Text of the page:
8:16 pm
it which almost immediately got worse. pedro put chelsea ahead with their first real chance. certainly not the start rafa benitez wanted against his former club, his displeasure was not hard to spot. he will have been cheered by the response from newcastle, first ayoze perez going close. only a warning for chelsea but when they did not ta ke for chelsea but when they did not take seriously enough as moments later ciaran clark finally gave the fa ns later ciaran clark finally gave the fans who made the long trip from the north—east are some good news. level at the break, newcastle are heading back out of the bottom three. but if that was much sign enough of how quickly fortunes can change, willian‘s quite brilliant effort was a reminderfor all. that was willian‘s quite brilliant effort was a reminder for all. that was the final change to the scoreline. chelsea's first league win of 2019. for newcastle, a trip that ended almost as disappointingly as it had begun. here are the rest of the results. elsewhere, arsenal
8:17 pm
were beaten by west ham, slowing their chase of a top four finish. there were important games at the bottom of the table too. fulham lost to burnley. cardiff and huddersfield played out a goalless draw that doesn't help either side. southampton‘s 2—1win over leicester city takes them out of the relegation zone. and watford came from behind to beat crystal palace 2—1. the pick of today's ties in rugby union's champions cup saw defending champions leinster welcome toulouse to dublin. both clubs are battling to finish top of pool1 and guarantee a quarter—final spot. toulouse arrived unbeaten in europe this season but leinster were out for revenge after losing to the french club back in october. jack conan, dave kearney and sean cronin set them up with the chance of a try bonus point, and adam byrne made that happen to put leinster beyond reach with a 29—13 point victory and they leapfrog toulouse to top the pool. elsewhere, it was a great day for the irish clubs as ulster took a huge step towards the last eight by holding off a fightback from racing 92 to secure victory in belfast. also, in pool4, scarlets
8:18 pm
beat leicester 33—10. in the all—premiership clash between bath and wasps, both clubs were in search of their first win in europe this season with bath narrowly coming out on top 18—16. edinburgh moved to within touching distance of the quarter—finals with victory in toulon 28—17. newcastle's knockout hopes disappeared after being thumped 45—8 by montpellier. there was a dramatic second race in the formula e season in morocco withjerome d'ambrosio taking the victory. team—mates antonio felix de costa and britain's alexander sims collided with ten minutes remaining, handing the lead to d'ambrosio, who's top of the standings. that's all the sport for now. i will have more at about a quarter past 11. thank you. heavy snow has been wreaking more havoc across large parts of europe, leaving roads blocked,
8:19 pm
trains services cancelled and schools shut. it's led to the deaths of seven people in austria in the past week and two hikers have been reported missing. bethany bell reports from the austrian alps. the little town of annaberg is blanketed in white. like many mountain regions in germany and austria, it is experiencing unusually heavy falls of snow. these sensors are there to protect houses from avalanches. the authorities are struggling to remove the snow. these volunteer firefighters are working to clear the roof of annaberg's primary school. stefan obermeister from the lower austrian fire brigade says they need to ensure the building is safe enough for children to enter. the big problem is that the snow is very heavy so we have about 3.5 metres on the roofs.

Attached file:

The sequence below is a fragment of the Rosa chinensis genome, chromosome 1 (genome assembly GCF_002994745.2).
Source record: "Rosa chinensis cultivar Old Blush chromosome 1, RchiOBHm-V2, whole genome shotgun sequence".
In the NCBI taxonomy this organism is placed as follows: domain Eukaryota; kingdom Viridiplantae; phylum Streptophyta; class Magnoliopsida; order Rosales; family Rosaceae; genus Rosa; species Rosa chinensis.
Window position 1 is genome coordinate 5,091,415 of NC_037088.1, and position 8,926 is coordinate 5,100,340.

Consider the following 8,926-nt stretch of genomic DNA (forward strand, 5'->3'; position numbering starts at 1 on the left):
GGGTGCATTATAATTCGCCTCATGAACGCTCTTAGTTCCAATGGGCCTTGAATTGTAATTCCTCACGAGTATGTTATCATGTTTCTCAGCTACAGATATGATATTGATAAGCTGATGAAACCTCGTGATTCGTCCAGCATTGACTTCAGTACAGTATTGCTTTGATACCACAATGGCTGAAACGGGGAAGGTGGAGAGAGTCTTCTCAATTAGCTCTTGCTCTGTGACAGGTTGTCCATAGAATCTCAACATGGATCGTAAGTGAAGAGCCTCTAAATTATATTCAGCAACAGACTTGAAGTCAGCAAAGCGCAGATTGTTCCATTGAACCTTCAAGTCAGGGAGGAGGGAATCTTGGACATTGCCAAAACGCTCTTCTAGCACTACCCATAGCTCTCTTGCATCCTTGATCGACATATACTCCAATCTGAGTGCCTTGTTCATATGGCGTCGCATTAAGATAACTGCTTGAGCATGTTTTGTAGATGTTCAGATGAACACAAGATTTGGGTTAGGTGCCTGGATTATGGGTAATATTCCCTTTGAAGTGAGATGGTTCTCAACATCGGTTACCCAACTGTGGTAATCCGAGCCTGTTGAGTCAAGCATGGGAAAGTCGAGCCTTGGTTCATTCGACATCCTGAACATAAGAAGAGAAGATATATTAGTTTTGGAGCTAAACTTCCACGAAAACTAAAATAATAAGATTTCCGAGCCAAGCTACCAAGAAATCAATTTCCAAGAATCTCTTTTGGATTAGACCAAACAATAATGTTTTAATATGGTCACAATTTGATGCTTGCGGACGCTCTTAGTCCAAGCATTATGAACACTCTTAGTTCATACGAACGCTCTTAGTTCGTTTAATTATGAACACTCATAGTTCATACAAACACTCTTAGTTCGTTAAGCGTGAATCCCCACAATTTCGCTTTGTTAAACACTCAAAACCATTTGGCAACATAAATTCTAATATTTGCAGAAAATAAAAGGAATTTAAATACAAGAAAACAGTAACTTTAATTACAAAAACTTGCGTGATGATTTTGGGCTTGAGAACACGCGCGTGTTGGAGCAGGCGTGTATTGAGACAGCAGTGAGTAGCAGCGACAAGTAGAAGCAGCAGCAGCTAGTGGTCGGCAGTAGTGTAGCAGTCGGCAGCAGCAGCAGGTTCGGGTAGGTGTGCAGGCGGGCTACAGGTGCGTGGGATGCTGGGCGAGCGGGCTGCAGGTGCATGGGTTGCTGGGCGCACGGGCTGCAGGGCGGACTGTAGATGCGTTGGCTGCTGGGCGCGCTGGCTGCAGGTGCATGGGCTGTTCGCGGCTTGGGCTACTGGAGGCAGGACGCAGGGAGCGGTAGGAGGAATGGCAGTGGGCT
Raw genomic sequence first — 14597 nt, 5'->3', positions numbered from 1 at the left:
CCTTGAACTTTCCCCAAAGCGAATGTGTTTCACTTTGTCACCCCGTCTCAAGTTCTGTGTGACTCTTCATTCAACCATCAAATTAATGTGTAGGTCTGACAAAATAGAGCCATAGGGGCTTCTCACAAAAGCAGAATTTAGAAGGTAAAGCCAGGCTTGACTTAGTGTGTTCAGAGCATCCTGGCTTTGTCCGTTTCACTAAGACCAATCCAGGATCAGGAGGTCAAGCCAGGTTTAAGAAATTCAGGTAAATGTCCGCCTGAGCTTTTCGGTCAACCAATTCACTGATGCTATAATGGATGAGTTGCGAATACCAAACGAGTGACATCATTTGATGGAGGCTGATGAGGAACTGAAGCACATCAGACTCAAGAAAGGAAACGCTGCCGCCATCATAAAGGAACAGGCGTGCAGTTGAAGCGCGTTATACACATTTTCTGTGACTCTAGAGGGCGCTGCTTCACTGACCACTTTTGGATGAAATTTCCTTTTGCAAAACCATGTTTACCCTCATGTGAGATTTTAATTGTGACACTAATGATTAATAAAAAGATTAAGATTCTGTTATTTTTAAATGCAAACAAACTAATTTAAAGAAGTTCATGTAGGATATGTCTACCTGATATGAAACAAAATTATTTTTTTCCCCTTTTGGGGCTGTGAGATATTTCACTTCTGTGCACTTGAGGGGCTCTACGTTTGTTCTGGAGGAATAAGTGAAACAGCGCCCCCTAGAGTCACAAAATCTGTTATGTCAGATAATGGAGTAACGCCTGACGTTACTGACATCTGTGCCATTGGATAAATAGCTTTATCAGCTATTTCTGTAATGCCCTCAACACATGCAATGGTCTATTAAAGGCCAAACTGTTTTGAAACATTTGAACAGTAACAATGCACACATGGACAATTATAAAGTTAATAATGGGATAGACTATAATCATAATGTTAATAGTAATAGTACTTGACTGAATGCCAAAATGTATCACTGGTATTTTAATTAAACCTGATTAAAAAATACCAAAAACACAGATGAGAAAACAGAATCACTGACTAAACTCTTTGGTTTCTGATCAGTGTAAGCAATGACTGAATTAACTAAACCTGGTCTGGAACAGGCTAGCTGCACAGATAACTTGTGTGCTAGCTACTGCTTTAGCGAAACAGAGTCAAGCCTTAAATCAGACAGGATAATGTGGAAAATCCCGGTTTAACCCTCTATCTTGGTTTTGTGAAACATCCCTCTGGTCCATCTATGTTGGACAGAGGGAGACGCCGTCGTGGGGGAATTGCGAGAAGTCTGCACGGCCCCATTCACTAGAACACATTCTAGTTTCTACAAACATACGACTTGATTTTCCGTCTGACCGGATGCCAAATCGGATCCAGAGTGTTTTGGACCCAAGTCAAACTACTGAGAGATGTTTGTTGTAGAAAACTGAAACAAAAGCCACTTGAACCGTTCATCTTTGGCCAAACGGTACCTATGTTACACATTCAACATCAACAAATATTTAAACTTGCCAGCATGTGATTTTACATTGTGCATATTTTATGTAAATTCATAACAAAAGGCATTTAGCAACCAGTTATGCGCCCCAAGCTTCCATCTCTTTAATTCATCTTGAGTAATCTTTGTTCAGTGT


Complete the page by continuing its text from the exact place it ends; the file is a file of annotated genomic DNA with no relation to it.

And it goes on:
8:20 pm
and that's the big problem. because if the weather is changing and the snow gets heavier, the big problem is that the roofs crash down and so it is very dangerous for the people who are living here. cars have been buried under several metres of snow. and it is a constant struggle to keep paths and roads clear. in neighbouring germany, the army is helping to clear away snow. several areas have been declared disaster zones. and there is more snow on the way. the risk of avalanches remains very high. bethany bell, bbc news, annaberg in the austrian alps. the standoff between president trump and members of the us congress over funding for a wall on the mexican border has now resulted in a record—breaking government shutdown.
8:21 pm
the row has entered its 22nd day, leaving hundreds of thousands of government workers unpaid, as politicians continue to argue over budgets. well, this afternoon donald trump has been tweeting, insisting he does have a plan on the shutdown. our washington correspondent, david willis, explained what could be behind his latest comments. the president is in the building behind me but congress is nowhere to be seen. it is in recess until monday afternoon. as he tends to do when he gets a bit bored, the president has been tweeting, as you say. and one of those tweets provides perhaps an insight into his thinking on this whole shutdown issue. he addresses the question of having no plan, the accusation that he has no plan to get the country out of it. he says he does. and he says, but to understand that plan you would have to understand the fact that i won the election and i promised